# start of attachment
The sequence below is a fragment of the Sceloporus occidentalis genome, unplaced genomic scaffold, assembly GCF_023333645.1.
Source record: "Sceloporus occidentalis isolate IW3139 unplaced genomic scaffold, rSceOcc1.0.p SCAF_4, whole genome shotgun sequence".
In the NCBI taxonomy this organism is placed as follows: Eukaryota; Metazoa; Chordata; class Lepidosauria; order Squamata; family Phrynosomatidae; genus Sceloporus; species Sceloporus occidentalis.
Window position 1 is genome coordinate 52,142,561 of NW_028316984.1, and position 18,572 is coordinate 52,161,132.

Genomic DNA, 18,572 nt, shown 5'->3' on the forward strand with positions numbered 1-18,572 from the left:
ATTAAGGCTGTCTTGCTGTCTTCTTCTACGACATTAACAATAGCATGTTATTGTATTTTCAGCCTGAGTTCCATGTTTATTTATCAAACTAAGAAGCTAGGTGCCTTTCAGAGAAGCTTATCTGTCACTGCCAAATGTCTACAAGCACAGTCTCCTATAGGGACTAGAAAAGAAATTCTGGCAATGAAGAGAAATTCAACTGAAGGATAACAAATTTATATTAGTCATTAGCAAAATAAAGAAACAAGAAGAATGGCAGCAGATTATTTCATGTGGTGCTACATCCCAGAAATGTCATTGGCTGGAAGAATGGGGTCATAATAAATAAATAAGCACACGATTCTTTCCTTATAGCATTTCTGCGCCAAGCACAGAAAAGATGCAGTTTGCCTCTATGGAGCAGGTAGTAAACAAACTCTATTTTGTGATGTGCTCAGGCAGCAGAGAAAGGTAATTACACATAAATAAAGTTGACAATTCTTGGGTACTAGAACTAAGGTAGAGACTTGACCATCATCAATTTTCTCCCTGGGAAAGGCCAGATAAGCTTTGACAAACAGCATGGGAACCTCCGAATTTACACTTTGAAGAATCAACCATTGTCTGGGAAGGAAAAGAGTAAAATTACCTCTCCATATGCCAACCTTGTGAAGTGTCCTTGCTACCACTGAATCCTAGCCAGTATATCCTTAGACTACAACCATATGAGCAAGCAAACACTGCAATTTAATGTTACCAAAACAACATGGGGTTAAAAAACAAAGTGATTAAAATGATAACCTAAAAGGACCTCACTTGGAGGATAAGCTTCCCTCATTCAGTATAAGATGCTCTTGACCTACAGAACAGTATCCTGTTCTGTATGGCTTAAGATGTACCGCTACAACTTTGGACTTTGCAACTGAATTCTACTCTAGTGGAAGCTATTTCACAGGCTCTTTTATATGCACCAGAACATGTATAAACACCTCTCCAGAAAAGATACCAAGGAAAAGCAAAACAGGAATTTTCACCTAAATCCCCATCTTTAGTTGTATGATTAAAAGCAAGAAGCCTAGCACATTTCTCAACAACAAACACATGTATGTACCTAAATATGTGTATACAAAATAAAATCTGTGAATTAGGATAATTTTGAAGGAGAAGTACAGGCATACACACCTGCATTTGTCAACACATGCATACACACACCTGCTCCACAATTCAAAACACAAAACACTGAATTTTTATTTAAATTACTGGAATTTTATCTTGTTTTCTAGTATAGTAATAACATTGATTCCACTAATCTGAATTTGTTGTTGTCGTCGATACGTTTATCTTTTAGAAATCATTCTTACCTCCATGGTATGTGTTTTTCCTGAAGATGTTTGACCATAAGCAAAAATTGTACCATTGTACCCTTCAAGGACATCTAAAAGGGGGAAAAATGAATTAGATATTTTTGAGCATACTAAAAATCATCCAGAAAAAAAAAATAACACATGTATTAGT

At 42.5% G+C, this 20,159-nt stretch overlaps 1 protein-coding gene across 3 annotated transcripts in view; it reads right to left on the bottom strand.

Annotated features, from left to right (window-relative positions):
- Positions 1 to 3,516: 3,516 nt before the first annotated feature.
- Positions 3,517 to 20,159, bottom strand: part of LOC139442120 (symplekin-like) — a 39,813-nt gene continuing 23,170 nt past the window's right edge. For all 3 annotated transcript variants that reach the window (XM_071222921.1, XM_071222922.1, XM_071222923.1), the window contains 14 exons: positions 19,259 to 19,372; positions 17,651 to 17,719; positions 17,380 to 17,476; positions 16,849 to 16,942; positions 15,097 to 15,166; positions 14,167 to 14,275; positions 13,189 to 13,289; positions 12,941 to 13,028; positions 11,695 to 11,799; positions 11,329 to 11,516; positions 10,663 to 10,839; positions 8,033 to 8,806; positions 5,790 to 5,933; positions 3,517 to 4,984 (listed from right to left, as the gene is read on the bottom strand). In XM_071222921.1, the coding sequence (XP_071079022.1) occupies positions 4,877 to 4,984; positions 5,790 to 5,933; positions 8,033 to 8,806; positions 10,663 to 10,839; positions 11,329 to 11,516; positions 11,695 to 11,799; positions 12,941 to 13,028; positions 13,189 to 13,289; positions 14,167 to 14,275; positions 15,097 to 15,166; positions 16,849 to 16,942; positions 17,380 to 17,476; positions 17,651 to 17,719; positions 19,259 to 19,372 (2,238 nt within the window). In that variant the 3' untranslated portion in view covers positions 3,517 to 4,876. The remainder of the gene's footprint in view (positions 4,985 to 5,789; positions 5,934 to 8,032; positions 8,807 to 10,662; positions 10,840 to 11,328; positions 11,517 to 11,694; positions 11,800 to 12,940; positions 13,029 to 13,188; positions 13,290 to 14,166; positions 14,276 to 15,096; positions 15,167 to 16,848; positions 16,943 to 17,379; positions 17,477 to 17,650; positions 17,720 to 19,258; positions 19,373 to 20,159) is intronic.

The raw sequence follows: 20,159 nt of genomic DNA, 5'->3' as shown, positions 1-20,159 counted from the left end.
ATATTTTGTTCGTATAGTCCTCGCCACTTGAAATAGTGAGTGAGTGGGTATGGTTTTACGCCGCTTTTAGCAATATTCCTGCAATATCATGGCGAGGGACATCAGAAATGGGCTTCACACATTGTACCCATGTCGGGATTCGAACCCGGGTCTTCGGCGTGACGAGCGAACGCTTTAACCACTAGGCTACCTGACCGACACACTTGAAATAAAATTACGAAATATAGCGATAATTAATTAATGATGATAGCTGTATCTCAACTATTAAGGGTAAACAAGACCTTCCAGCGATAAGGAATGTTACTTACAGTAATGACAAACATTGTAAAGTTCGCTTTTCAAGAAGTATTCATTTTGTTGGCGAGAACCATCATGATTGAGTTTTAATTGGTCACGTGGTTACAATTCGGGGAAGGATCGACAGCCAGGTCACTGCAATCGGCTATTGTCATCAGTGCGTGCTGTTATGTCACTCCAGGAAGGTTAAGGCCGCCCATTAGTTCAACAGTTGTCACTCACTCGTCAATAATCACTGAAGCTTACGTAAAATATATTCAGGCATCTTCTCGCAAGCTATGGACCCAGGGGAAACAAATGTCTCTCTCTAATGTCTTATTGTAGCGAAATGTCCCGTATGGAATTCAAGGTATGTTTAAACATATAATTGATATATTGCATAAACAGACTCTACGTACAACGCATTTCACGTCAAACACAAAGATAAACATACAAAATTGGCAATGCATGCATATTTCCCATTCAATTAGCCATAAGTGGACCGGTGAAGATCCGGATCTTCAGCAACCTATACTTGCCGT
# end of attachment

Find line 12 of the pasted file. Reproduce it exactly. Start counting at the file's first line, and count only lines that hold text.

ATATTTTGTTCGTATAGTCCTCGCCACTTGAAATAGTGAGTGAGTGGGTATGGTTTTACGCCGCTTTTAGCAATATTCCTGCAATATCATGGCGAGGGACATCAGAAATGGGCTTCACACATTGTACCCATGTCGGGATTCGAACCCGGGTCTTCGGCGTGACGAGCGAACGCTTTAACCACTAGGCTACCTGACCGACACACTTGAAATAAAATTACGAAATATAGCGATAATTAATTAATGATGATAGCTGTATCTCAACTATTAAGGGTAAACAAGACCTTCCAGCGATAAGGAATGTTACTTACAGTAATGACAAACATTGTAAAGTTCGCTTTTCAAGAAGTATTCATTTTGTTGGCGAGAACCATCATGATTGAGTTTTAATTGGTCACGTGGTTACAATTCGGGGAAGGATCGACAGCCAGGTCACTGCAATCGGCTATTGTCATCAGTGCGTGCTGTTATGTCACTCCAGGAAGGTTAAGGCCGCCCATTAGTTCAACAGTTGTCACTCACTCGTCAATAATCACTGAAGCTTACGTAAAATATATTCAGGCATCTTCTCGCAAGCTATGGACCCAGGGGAAACAAATGTCTCTCTCTAATGTCTTATTGTAGCGAAATGTCCCGTATGGAATTCAAGGTATGTTTAAACATATAATTGATATATTGCATAAACAGACTCTACGTACAACGCATTTCACGTCAAACACAAAGATAAACATACAAAATTGGCAATGCATGCATATTTCCCATTCAATTAGCCATAAGTGGACCGGTGAAGATCCGGATCTTCAGCAACCTATACTTGCCGT